The Fortune 500 might seem like a single block of companies, but the reality is each company faces unique challenges, opportunities, and threats. One common thread, though, is that every Fortune 500 innovator has to think about keeping operations going today while planning for tomorrow. This is a fundamental difference between enterprise versus startup innovation. In an enterprise ecosystem, there are decades of process to augment and thousands of employees to consider - you can’t simply throw it out and start again.
During the research process for the Forum Ventures Enterprise Innovation Playbook, where we spoke to hundreds of CIOs, we uncovered the mental models and action frameworks corporate innovation leaders use to keep the wheels turning today while steering the organization toward a more innovative tomorrow. In this article we’ll explore two of those frameworks:
The three innovation tests
When creating an innovation strategy that works for today and tomorrow, corporate innovation leaders run their concepts through three different tests.
1 - The elasticity test: Elasticity refers to the idea that whatever you work on in the short term will feed the long-term (even if it’s just pieces, parts, or small structures that need expansion).
2 - The flexibility test: Flexibility ensures that your definition doesn’t get too narrow. If you focus on threat detection, for instance, that can’t inhibit you from also looking at new opportunities.
3 - The customer test: Not every corporation needs to tackle every kind of innovation. Make sure your conceptual definition tracks directly to customer wants and needs. Dan Regalado, the VP, Global Technology Transformation & Strategic Partner Management, Walgreens Boots Alliance, said it simply: “It’s always a customer first mentality when it comes to innovation.”
These tests offer a chance to analyze each idea for relevance. Because innovation is cumulative, having an ‘elastic’ idea means your ideas now will help in the future. Ensuring flexibility means you can react to market forces and stakeholder needs. And focusing on customers means your ideas will always be geared toward business outcomes.
Building for impact now and tomorrow
Arthur Orduna, the chief innovation officer at Avis Budget Group, explained that the job of an innovation leader is to help increase profitability today and plan for any upcoming threats or opportunities. However, starting an innovation journey requires the right foundation. To set the foundation, he recommended a 30 / 60 / 90 day framework for any innovation project.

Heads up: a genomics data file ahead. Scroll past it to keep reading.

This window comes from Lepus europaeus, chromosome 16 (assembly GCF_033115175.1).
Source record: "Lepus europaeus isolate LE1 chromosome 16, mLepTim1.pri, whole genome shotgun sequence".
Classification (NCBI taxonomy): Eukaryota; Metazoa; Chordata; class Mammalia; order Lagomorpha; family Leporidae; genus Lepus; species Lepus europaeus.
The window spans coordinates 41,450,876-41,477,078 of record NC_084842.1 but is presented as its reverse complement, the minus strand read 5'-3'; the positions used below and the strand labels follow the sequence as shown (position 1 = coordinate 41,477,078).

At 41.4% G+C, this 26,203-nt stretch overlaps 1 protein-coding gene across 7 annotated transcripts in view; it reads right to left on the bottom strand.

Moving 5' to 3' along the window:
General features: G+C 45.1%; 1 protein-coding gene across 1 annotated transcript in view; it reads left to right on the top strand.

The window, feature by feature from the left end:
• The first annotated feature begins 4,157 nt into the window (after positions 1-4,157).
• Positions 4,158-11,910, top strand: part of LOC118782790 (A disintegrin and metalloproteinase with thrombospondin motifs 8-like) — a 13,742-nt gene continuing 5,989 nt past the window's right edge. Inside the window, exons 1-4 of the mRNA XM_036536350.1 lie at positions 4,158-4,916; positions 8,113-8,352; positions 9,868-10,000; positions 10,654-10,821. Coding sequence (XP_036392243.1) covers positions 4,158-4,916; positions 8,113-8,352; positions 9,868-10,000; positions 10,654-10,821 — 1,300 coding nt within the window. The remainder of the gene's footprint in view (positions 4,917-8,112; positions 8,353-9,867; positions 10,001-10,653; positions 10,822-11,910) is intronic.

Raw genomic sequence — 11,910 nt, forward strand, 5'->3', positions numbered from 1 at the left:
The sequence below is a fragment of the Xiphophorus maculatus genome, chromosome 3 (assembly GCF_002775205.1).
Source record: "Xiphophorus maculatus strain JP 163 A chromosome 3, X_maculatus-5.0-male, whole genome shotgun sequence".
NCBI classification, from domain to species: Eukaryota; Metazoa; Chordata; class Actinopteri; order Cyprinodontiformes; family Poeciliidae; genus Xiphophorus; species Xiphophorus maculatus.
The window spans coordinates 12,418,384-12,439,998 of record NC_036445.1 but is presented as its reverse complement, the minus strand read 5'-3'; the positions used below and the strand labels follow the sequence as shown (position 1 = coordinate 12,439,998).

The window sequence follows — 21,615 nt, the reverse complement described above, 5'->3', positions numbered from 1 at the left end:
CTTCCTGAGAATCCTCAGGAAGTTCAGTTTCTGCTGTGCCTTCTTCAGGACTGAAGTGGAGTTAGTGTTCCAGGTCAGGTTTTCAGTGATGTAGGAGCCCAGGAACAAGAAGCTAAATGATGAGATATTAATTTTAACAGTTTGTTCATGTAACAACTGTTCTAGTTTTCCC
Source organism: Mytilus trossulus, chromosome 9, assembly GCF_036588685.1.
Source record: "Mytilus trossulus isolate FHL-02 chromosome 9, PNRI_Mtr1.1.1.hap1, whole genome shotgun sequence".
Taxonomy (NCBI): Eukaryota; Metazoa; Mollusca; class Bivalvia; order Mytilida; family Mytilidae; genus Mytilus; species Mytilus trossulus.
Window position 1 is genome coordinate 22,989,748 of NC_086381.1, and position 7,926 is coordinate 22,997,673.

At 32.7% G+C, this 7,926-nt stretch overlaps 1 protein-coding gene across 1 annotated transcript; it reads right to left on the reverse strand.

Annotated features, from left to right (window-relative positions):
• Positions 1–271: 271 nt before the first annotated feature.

30 days: Know the challenges
Get a sense of core challenges faced by all stakeholders, especially those responsible for a P&L statement. Document all these challenges before you start brainstorming solutions - as an innovation leader, you need to start with the issues, challenges, and opportunities in front of you first. If you go immediately to big, long-term plans, you risk losing support in the organization.
60 days: Take action to solve current problems for stakeholders
Focus first on creating a win for stakeholders. Ideally, this is focused on quick wins that you’re capable of solving either through previous experience or based on the nature of the challenge. Concurrently, you should be planning your longer-term strategy. In Arthur’s experience, leveraging startups has been productive. Look for startups that already make a solution (whole or partial) to the problems you face, so you can run implementation quickly and start to see benefit.
90 days: Make an impact for a stakeholder while planning for the next step
This is when you need a win on the board, as Arthur says. You should have made a positive impact for at least one P&L-owner. This is also when you can more thoroughly present any longer-term strategies or focuses you have. While the win may not seem like a big deal to you, it will help garner the support of stakeholders for the bigger, more ambitious projects. And if the work you do fits the elasticity, flexibility, and customer tests, then it will still support your larger goals.
“In year one especially, focus your efforts on producing quick wins to give your CEO air cover and data to defend you against any potential naysayers in the executive ranks or on the board,” said Arthur Orduna. This will give you credibility to launch longer-term, more aggressive projects.”
After year one, you can repeat this kind of planning for each major innovation project - that way you have ongoing priorities starting and going at concurrently
Innovation requires empathy
When innovating in a Fortune 500-sized company, there is already a lot of process and history in place. No matter how much the organization needs innovation, you can’t throw out the whole thing and start again - there’s too much riding on how business operates today. Instead, innovation leaders have to think short and long term concurrently, helping people succeed now and build up for later. It’s why Forum Ventures often describes the role of an innovation leader more like a wilderness guide than a c-suite executive. You have to help bring people along on a journey, providing wins and encouragement along the way.
Want more frameworks and tactics to build your corporate innovation strategy? Download the Forum Ventures Enterprise Innovation Playbook.
Interested in connecting with other Innovation and technology executives to share strategies, experiences and learnings? The Innovation Forum brings together Innovation execs across sectors to connect, share and support each other. Get exclusive resources, expert talks and first access to our growing community of B2B startups. Learn more by emailing me at Jon@forumvc.com.